It is not clear from the Weavering decision or the CIMA Guidance whether a prime broker is regarded  for these purposes  as a professional service provider. In Weavering the judge was required to consider managerial and administrative functions delegated to service providers: “The Cayman Islands investment fund industry works on the basis that investment management,  administration and accounting functions will be delegated to professional service providers… [Independent non-executive directors] need to satisfy themselves, on a continuing basis, that the various professional service providers are performing their functions in accordance with the terms of their respective contracts and that no managerial and/or  administrative functions which ought to be performed are being left undone.

Although prime brokers do not appear to be explicitly contemplated, in our opinion (which is supported by Walkers, a leading Cayman Islands law firm), prime brokers ought in principle to fall within the scope of the law and guidance summarised above.

In the Cayman Retail Mutual Funds (Japan) Regulations (2007 Revision), a service provider includes a prime broker. It would be odd if CIMA took this view in one market and not generally.

The various MF forms for use in registering funds in Cayman contemplate  custodians  as service providers. Whilst not all custodians  are prime brokers, all prime brokers are custodians.  Additionally, it is common practice to disclose the prime broker as a service provider in the MF forms.

In the ICP Strategic case12, Justice  Jones  (the judge in Weavering) construed the expression “professional service provider” in the context of specific legislation, but took the opportunity to observe, obiter, that “In its ordinary business  usage, this expression [“professional service provider”] has a very wide meaning.”

Weavering concerned  investment management, administration and accounting functions but there is no indication in the judgment that that represented an exhaustive list of possible service providers. Indeed the judge referred to “the promoter/investment manager, its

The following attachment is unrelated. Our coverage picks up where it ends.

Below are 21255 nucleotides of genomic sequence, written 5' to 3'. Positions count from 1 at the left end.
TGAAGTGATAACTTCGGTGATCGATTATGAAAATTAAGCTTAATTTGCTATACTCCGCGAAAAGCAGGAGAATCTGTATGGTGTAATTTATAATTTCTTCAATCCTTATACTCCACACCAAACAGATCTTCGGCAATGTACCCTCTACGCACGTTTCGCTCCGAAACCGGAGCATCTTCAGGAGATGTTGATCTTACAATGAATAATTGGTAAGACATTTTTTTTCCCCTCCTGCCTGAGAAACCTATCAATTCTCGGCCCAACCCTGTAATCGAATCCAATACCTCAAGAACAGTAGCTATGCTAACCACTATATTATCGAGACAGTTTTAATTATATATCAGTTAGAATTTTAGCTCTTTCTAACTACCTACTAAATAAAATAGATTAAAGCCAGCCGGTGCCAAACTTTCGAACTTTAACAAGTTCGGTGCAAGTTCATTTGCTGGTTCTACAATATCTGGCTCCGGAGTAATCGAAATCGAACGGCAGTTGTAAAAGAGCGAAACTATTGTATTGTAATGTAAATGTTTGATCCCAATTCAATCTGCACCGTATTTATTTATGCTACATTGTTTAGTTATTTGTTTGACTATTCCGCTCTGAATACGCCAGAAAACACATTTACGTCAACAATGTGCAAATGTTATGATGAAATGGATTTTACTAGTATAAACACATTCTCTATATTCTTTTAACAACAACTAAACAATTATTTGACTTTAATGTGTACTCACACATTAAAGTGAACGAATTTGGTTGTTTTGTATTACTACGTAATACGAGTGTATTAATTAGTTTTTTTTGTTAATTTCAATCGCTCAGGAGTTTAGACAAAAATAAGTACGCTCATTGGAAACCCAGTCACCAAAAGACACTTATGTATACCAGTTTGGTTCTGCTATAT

Prime brokers provide a bundle of facilities including trade clearance  and settlement, short and long-side financing, custody, position reporting, rolling currency hedging and trading lines. As a matter of business common sense, at least some of these  functions are considered “services”, such as settlement, custody and reporting, in contrast to, say, where the prime broker acts as a trading counterparty.

The courts appear to have also recently acknowledged the service role of prime brokers. In the context of the Lehman Brothers prime brokerage business, Lord Justice  Patten, sitting in the English Court of Appeal, recently observed: “Hedge funds do not have substantial back office functions of their own. They therefore require a third party to deal with the trades themselves and thereafter  to provide custodial and reporting services.”14

Looking to the wider market as a gauge, the Irish Stock Exchange’s “Code of Listing Requirements and Procedures for Investment Funds” appears  to treat prime brokers as service providers.


Consider with Cayman counsel whether you and the fund are caught by the CIMA Guidance and/or  subject to equivalent Cayman law (including common law), and how to interpret the expected  standards and/or  law.